[Owasp-topten] [Owasp-leaders] OWASP Top Ten

Dave Wichers dave.wichers at owasp.org
Mon May 22 14:47:36 UTC 2017


Larry,

Thanks again for your input. I want to make sure I understand the point of
your comment. Is it that we should try to emphasize that getting your
SSL/TLS configuration right is one of the important aspects of A5? If so, I
certainly agree. And I see now that we basically say nothing about this in
A5, and we should.

Assuming so, how specifically would you recommend we change A5 to help
emphasize this point?

We could certainly reference:
https://www.owasp.org/index.php/Transport_Layer_Protection_Cheat_Sheet. And
seems like we should have at least one example or bullet in the 'Am I
Vulnerable', 'How Do I Prevent', or 'Example' boxes (ideally 1 in each to
give this topic emphasis). But which existing bullets in each of these
should we drop or shorten to make room? And what should we add.

The ideal way to provide such suggestions is to actually edit a copy of: OWASP
Top 10 - 2017 *Release Candidate* which is in PowerPoint
<https://github.com/OWASP/Top10/raw/master/2017/OWASP%20Top%2010%20-%202017%20RC1-English.pptx>,
to make sure your additions/deletions actually fit. Space constraints are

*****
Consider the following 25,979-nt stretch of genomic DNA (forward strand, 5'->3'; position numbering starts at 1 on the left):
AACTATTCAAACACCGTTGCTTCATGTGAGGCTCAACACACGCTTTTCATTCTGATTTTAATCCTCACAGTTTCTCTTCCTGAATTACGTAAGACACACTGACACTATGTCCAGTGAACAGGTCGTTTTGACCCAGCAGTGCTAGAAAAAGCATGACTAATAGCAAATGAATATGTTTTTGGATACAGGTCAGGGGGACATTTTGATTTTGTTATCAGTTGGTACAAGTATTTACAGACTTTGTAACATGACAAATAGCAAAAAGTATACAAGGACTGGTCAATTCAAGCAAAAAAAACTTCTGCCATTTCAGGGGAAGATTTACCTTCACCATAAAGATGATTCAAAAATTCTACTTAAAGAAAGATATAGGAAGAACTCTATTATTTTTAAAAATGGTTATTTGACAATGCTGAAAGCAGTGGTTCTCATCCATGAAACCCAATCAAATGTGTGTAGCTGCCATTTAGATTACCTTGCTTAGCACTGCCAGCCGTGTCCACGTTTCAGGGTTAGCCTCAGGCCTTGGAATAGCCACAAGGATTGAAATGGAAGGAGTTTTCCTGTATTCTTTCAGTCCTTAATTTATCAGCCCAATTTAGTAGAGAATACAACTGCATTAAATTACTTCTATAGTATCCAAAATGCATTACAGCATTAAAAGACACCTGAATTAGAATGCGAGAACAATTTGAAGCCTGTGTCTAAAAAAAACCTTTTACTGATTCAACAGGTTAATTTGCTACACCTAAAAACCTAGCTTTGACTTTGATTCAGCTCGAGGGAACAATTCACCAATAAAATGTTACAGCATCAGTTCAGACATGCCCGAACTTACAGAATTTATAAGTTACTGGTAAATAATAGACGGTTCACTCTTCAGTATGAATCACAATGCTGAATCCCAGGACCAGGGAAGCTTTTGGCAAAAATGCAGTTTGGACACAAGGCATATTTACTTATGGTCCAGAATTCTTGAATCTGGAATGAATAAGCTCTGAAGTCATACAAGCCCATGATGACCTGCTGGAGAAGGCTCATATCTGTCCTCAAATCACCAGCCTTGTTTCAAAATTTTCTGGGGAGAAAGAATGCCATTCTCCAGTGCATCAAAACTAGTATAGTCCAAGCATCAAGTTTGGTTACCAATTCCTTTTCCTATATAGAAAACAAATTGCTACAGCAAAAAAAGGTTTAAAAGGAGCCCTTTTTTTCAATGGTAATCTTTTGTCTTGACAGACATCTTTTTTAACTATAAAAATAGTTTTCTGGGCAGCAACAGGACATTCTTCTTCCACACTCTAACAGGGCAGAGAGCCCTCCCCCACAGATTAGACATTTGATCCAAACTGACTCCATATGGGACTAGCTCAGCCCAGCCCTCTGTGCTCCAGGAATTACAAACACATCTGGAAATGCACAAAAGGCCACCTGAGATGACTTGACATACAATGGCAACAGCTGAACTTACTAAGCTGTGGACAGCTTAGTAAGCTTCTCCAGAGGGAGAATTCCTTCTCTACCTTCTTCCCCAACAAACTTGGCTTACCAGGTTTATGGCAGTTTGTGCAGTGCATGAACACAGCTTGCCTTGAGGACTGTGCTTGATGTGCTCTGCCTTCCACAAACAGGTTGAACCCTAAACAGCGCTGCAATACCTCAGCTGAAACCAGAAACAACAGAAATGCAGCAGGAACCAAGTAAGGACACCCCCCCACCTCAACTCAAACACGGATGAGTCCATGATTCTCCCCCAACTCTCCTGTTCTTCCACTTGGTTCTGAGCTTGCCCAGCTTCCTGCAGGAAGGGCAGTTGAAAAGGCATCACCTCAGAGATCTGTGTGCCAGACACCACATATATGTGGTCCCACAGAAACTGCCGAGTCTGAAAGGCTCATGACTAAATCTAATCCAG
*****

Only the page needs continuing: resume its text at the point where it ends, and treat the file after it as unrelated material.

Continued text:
one of the key drivers of any edits made to the T10 unfortunately.

Great feedback and I'm sure we can make some improvements in this area.

-Dave

p.s. I did not address any of the subsequent comments to Larry's message
because they really are on a different topic. I have on my todo list to go
through all the older T10 comments that I haven't responded to and respond
to them, but I've been swamped with work, personal, T10, and Benchmark
things I'm working on and haven't had the time to be as responsive as I'd
like. But a big work project got done last week so hopefully I'll have time
to catch up on a lot of that this week and also work on preparing for the
T10 sessions at the OWASP Summit in 3+ weeks.


On Sun, May 14, 2017 at 7:09 PM, Larry Conklin <larry.conklin at owasp.org>
wrote:

> Dave and group hope you find this feedback on the Top Ten to be
> constructive.
>
> Feedback on candidate release OWASP TOP 2017
>
> A5- Security Misconfiguration.
>
>
>
> Stating that security misconfiguration in not enough. It does bring forth
> the issues for developers and security professionals that important
> security vulnerabilities exist in server and application configurations. It
> does not address some large common security misconfiguration. OWASP Top Ten
> cannot not address every misconfiguration and it shouldn’t. But I feel that
> somehow within the OWASP Top ten we should address major Security
> misconfigurations that are prevalent to web sites.
>
>
>
> Websites, mail servers, and other TLS-dependent services fall exactly
> within this gray zone. Right now we have a self-created crisis. Users are
> taught wrongly that https means safe and the green lock in the url means
> the web site is safe.  Yet evidence shows web sites are moving to TLS with
> misconfiguration settings.
>
>
>
> Some basic statistics. Per weak DH website. https://weakdh.org
>
>
>
>
>
> Protocol
>
> Vulnerable to Logjam
>
> HTTPS — Top 1 Million Domains
>
> 8.4%
>
> HTTPS — Browser Trusted Sites
>
> 3.4%